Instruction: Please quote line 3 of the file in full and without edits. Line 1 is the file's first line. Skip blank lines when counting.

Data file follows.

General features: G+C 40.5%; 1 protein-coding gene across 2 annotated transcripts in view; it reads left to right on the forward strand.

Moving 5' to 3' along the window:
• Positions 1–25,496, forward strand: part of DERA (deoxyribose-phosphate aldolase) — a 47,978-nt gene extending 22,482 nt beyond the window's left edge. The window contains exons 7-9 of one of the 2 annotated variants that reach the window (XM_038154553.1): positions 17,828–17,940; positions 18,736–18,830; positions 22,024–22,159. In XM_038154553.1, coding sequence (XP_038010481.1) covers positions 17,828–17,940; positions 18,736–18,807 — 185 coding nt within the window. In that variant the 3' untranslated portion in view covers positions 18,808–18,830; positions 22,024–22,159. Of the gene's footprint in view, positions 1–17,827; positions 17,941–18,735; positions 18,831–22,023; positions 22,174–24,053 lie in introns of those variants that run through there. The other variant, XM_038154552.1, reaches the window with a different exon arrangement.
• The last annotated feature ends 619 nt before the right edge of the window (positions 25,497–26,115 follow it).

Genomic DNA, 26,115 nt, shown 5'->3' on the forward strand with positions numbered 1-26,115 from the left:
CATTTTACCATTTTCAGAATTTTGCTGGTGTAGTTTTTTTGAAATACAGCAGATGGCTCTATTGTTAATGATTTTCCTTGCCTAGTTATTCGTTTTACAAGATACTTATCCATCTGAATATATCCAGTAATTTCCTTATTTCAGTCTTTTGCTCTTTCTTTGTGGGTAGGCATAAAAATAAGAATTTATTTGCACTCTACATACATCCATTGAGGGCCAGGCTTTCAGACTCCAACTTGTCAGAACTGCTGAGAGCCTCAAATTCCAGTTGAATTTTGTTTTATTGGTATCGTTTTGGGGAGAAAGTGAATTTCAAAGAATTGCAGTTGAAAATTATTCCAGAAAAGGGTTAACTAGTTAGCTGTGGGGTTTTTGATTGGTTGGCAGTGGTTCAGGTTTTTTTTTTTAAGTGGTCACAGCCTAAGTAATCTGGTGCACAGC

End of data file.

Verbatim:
• Positions 1–25,496, forward strand: part of DERA (deoxyribose-phosphate aldolase) — a 47,978-nt gene extending 22,482 nt beyond the window's left edge. The window contains exons 7-9 of one of the 2 annotated variants that reach the window (XM_038154553.1): positions 17,828–17,940; positions 18,736–18,830; positions 22,024–22,159. In XM_038154553.1, coding sequence (XP_038010481.1) covers positions 17,828–17,940; positions 18,736–18,807 — 185 coding nt within the window. In that variant the 3' untranslated portion in view covers positions 18,808–18,830; positions 22,024–22,159. Of the gene's footprint in view, positions 1–17,827; positions 17,941–18,735; positions 18,831–22,023; positions 22,174–24,053 lie in introns of those variants that run through there. The other variant, XM_038154552.1, reaches the window with a different exon arrangement.